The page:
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Immunizations protect children from serious diseases, including measles

Get back on track during National Infant Immunization Week, April 22-29

Childhood immunization rates dropped during the COVID-19 pandemic when many families were unable to keep up with well-child check-ups. Due to this drop in immunizations, health officials have been urging families to get their children back on track. National Infant Immunization Week, April 22-29, is the perfect time to remind families to get children caught up on the vaccines they missed during the pandemic.

In 2019, 69.2% of Minnesota’s 2-year-olds were up to date for recommended immunizations, but by 2023, that rate had fallen to 63%, according to data from the Minnesota Immunization Information Connection (MIIC) on the Public Health Data Portal. Data from Childhood Immunization Coverage shows vaccination rates are also down throughout the U.S., a troubling trend, particularly as cases of measles, a highly contagious vaccine-preventable disease, have recently occurred in numerous states, including Minnesota.

“Getting babies recommended immunizations by 2 years of age is the best way to protect them,” said Jessica Hancock-Allen, director of the Infectious Disease Epidemiology, Prevention and Control Division at the Minnesota Department of Health (MDH). “We know families are busy, but we also know they want what’s best for their children, so this is a reminder that it’s never too late to get children caught up on the vaccines they need for protection against serious and potentially life-threatening diseases.”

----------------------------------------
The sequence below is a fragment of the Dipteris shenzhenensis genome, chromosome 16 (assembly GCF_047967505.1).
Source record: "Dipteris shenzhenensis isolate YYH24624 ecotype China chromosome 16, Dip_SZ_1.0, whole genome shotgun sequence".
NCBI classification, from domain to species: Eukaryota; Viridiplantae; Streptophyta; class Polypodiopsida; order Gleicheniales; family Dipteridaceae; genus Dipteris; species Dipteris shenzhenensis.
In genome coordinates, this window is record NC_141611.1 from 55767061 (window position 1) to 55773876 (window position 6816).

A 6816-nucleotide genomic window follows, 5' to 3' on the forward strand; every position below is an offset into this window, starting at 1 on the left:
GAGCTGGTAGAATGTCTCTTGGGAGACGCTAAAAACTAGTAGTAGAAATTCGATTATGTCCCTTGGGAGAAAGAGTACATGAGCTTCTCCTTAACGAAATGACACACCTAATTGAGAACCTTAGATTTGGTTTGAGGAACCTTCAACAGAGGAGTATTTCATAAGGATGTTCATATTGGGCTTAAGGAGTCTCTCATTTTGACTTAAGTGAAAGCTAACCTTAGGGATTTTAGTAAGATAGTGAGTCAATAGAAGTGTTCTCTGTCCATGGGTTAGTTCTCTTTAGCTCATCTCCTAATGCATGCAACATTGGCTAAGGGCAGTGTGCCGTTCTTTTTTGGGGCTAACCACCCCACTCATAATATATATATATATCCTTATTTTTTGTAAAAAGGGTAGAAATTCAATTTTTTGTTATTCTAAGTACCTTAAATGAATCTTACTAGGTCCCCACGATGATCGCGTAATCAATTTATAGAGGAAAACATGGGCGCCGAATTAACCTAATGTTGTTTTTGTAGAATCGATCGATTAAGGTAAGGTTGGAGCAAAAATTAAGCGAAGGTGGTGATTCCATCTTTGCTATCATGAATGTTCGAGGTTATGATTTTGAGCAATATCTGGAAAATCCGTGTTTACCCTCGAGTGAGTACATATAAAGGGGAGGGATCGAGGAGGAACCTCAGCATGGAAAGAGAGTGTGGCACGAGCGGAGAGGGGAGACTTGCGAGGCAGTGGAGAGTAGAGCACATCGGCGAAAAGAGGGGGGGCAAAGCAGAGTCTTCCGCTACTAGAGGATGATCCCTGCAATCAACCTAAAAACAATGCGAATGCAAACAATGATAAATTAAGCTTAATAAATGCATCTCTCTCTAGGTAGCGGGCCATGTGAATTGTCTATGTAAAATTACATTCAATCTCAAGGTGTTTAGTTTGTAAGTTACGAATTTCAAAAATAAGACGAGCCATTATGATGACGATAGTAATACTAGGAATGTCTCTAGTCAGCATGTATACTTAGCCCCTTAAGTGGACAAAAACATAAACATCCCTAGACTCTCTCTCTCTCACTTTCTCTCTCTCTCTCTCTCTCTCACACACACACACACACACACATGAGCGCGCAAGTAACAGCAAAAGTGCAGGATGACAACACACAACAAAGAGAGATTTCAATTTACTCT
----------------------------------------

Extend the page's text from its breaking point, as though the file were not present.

National Infant Immunization Week highlights the importance of protecting infants from serious diseases by keeping them up to date with their well-child visits and recommended immunizations. Vaccines help reduce the spread of infectious diseases. Without that protection, children are more likely to get measles, RSV, whooping cough and other diseases prevented by vaccines.

“As adults who care deeply for our children, we understand that we want to set our children up for success in all aspects of life – including their health,” said Dr. Andrea Singh, chair of pediatrics at Park Nicollet and co-lead of Children's Health Initiative. “Vaccines help our children’s immune systems recognize and fight infectious diseases that have the potential to cause serious bodily harm and even death. We all want to do right by our children and when it comes to their health, getting them fully vaccinated is a key piece of that puzzle for parents.”

Health officials are encouraging parents to take these action steps during National Infant Immunization Week:

• Check your child’s immunization record to see what vaccines your child has received and what vaccines they may need. Go to Find My Immunization Record to request it from MDH or learn about using the free, secure app called Docket.

• Contact your child’s health care provider to schedule a well-child visit and immunization.

• Find a clinic that offers free or low-cost shots for children if your child does not have health insurance or insurance may not cover all the costs.

Learn more about the importance of childhood immunization and find additional resources at Immunization: Me and My Family.



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